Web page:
The Post-Standard: Albany Was All Talk No Action on Addressing Corruption [Editorial]

Albany was all talk and no action on cleaning up corruption

The Post-Standard

June 23, 2013

The leaders of the New York state Legislature and Gov. Andrew Cuomo are patting themselves (and each other) on the back for a legislative session that produced agreements on casino gambling, tax-free zones for startup businesses and reforms to binding arbitration that may help struggling Upstate cities.

But their abject failure to agree on measures to curb corruption in state government overshadows those accomplishments. Their inaction is beyond shameful, coming on the heels of the arrest of two legislators, the jailing of two more and the resignation of a third — and that’s just this year.

How could Albany get away with not addressing the cancer in its soul? There’s plenty of blame to go around.

You can start with the Assembly. It can’t police itself. The body it created to do so, the Joint Commission on Public Ethics, is so impotent, it failed to sanction Speaker Sheldon Silver for covering up a sexual harassment scandal. The Assembly rank-and-file couldn’t muster the will to send Silver packing, ensuring the status quo would prevail. However, the Assembly did pass a one-house election reform bill.

Next, look at the Senate. Democrats hold a fractured majority in that house, but the Republicans remain in power thanks to a coalition they formed with the breakaway Independent Democratic Conference. The IDC’s entire reason for being was to bring progressive legislation to the floor, but it never put up its own reform bill for a vote. As time ran out, the IDC backed mainline Democrats who tried to attach the Assembly’s campaign finance bill as a hostile amendment. Sen. Democrat Malcolm Smith, recently arrested on bribery charges and a former IDC member, was a no-show for the procedural vote. Sen. Ruben Diaz, another Democrat, voted no. And so did every Senate Republican.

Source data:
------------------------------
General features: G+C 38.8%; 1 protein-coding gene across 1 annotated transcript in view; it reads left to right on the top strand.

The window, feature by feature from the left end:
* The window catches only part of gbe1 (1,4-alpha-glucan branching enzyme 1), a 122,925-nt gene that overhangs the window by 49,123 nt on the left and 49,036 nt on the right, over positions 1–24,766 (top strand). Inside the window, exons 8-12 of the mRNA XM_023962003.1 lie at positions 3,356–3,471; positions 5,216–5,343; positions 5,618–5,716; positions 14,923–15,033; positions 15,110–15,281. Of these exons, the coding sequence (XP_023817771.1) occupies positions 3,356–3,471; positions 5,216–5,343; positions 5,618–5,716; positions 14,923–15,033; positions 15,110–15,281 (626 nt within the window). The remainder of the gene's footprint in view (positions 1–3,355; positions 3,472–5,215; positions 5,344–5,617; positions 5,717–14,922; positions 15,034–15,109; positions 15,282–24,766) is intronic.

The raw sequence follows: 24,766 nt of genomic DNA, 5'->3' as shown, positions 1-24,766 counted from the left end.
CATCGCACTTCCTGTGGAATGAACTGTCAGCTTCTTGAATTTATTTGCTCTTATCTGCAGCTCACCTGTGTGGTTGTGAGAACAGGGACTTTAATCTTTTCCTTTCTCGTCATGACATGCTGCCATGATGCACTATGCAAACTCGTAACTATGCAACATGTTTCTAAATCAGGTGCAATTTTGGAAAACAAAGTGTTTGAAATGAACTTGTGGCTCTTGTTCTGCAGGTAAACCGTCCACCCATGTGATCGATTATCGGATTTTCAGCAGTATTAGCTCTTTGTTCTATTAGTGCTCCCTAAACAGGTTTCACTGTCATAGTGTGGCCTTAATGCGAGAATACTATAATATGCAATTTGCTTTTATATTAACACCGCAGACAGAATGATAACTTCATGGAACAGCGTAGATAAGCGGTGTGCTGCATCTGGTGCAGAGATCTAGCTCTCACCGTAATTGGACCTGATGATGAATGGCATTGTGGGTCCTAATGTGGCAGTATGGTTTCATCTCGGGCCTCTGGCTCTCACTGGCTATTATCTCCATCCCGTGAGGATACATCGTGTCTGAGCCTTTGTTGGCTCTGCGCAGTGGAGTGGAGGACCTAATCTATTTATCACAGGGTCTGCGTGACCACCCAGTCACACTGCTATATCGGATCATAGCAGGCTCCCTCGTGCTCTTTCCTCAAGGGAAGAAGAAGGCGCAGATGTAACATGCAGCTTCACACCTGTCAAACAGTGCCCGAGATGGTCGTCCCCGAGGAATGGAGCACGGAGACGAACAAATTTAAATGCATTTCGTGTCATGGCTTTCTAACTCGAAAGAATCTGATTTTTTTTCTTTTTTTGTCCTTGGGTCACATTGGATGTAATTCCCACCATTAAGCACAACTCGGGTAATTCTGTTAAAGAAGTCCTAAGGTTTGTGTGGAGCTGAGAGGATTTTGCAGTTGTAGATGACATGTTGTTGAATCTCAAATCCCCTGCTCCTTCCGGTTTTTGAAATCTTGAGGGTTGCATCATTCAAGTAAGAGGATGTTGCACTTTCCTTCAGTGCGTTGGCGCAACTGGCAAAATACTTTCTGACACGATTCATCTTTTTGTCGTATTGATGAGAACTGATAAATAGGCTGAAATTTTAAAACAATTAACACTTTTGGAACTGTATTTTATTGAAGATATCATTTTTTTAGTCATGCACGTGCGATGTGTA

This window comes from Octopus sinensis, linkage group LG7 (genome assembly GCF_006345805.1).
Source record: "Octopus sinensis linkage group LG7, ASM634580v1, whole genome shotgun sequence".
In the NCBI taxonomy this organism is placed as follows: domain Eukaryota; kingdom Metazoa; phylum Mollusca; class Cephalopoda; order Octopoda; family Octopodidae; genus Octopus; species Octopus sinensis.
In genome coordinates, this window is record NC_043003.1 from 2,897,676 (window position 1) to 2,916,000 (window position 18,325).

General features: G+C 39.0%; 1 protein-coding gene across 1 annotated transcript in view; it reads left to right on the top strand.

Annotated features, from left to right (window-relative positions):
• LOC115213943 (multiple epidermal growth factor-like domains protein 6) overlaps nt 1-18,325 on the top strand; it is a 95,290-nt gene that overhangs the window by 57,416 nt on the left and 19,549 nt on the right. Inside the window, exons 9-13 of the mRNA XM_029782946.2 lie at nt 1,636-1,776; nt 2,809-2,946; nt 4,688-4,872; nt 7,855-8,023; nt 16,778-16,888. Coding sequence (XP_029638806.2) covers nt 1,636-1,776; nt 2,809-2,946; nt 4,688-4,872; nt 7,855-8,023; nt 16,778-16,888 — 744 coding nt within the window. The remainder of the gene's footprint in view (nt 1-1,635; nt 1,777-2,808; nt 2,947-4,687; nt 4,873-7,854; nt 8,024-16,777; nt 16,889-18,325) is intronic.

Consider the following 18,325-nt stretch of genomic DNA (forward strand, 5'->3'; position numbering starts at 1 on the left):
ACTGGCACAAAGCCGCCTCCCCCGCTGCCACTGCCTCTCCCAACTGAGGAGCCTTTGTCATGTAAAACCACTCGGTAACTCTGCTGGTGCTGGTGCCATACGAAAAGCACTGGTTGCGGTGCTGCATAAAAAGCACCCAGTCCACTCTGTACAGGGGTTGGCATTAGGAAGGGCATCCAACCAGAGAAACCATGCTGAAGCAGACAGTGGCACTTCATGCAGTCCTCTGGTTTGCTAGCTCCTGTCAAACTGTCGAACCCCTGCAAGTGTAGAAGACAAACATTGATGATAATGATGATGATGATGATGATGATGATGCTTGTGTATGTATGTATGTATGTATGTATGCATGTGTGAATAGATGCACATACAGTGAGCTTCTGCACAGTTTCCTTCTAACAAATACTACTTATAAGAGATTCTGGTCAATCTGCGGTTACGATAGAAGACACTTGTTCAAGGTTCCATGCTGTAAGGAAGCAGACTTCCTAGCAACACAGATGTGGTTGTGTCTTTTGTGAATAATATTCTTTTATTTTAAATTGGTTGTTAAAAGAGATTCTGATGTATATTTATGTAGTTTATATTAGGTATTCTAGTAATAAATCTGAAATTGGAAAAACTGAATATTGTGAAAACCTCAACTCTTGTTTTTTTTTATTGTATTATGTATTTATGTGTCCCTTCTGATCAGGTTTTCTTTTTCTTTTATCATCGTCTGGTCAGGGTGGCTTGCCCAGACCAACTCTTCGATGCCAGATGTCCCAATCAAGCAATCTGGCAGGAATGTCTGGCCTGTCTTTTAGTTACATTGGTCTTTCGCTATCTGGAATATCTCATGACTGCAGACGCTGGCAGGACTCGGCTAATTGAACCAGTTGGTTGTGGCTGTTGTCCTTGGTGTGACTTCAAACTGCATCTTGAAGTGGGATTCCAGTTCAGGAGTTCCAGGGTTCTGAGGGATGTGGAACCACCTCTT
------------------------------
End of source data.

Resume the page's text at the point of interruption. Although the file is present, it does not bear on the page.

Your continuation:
And then there’s Cuomo. The governor talked tough about going after corruption and reforming election laws, including a system of public campaign financing. He held a couple of press conferences with district attorneys to drum up public support. (Onondaga County DA William Fitzpatrick wrote an op-ed in support of the bill.) But as the session wound down, most of his energy was devoted to the tax-free zone bill and the Women’s Equality Agenda.


As Cuomo declared the reform bill dead just days after unveiling it, the governor said he’d appoint a Moreland Act commission instead to investigate legislative corruption. That will not be a slam-dunk. And it should not be an excuse for dropping efforts to pass anti-corruption legislation. The governor should call a special session to get it done.


In the end, nobody busted a gut to rein in Albany corruption. An exception appears to be U.S. Attorney Preet Bharara, the prosecutor who busted two legislators earlier this year. In an interview last week with YNN’s “Capitol Tonight,” Bharara said, “You can expect more cases to come, because there is a lot more corruption that has not yet been brought to light.”

And you can expect corruption to persist until Albany gets serious about stopping it. The Legislature has squandered the public’s trust. The public should remember that the next time they go to the polls.

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